Tagged With subnotebooks
The lilliputian IdeaPads from Lenovo are coming, as we know, and now they're a little closer, having passed through the FCC's certification process. This is the final regulatory hurdle the IdeaPad S9 and S10 faced before going on sale in the US and comes just in time, as the duo of subnotebooks are expected to hit shelves next month.
Windows Vista hasn't been adopted joyfully by the masses, but consumers don't always have a say when it comes to the next Windows OS they'll be using. Most of us have to run whatever comes preinstalled on our machine of choice. And according to Microsoft, starting June 30th of this year, that OS will be Windows Vista only.
There is an exception: A rag-tag group of small, cheap rebels that are exploding in popularity. Netbooks, mini-notebooks, ultraportables—whatever you want to call them—are bending the rules and reigniting Windows XP as a manufacturer-supported OS.
When Blam broke the news on Dell's mini Inspiron, there was one thing he was stuck on: How to categorise it. Is it a subnotebook? A UMPC? A netbook? (Knowing the specs might have helped, but probably not much.) Part of the problem is that the category names themselves are very new and pretty vague. Here's a mini-compendium of the most popular terms for dwarfish laptops being tossed around, where they come from and what they're trying to say. Help us decide which ones to keep, and which to ditch.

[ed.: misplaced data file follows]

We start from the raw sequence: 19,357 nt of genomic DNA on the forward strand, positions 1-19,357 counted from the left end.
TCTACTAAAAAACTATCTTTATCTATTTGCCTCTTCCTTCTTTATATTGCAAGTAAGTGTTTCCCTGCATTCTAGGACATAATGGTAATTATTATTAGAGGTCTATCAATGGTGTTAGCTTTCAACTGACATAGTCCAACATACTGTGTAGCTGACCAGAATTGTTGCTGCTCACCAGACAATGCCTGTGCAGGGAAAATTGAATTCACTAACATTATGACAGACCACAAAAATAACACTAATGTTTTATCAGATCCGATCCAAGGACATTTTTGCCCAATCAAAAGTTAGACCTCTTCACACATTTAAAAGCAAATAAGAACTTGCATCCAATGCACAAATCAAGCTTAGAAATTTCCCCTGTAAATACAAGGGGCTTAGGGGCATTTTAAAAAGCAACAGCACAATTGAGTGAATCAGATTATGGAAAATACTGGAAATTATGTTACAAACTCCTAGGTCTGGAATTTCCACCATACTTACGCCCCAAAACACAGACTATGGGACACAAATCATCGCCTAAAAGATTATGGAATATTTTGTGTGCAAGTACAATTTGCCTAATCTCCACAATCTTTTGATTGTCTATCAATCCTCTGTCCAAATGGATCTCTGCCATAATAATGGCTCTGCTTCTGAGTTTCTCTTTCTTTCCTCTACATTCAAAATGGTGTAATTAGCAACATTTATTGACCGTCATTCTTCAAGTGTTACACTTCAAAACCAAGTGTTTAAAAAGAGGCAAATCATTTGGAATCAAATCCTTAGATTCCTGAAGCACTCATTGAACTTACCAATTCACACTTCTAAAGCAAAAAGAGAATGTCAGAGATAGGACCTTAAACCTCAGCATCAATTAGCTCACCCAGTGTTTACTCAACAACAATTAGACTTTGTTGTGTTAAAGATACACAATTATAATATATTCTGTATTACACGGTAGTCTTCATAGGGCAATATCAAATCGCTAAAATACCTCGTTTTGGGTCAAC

Tech Corner claims these are photos of the upcoming Intel Netbook (not to be confused with its stationary Nettop counterpart) that runs Windows XP Pro "like a champ." The small, low-cost device is said to be Intel's education-centric answer to products like the Asus Eee PC and OLPC. Judging by the photos and Tech Corner's writeup, the laptop is about 10-inches in size with a 9-inch screen, under 3 pounds, has 512 MB RAM, 40 GB HDD and standard internet connections. But there are a couple of info bits that don't quite line up with previous reports.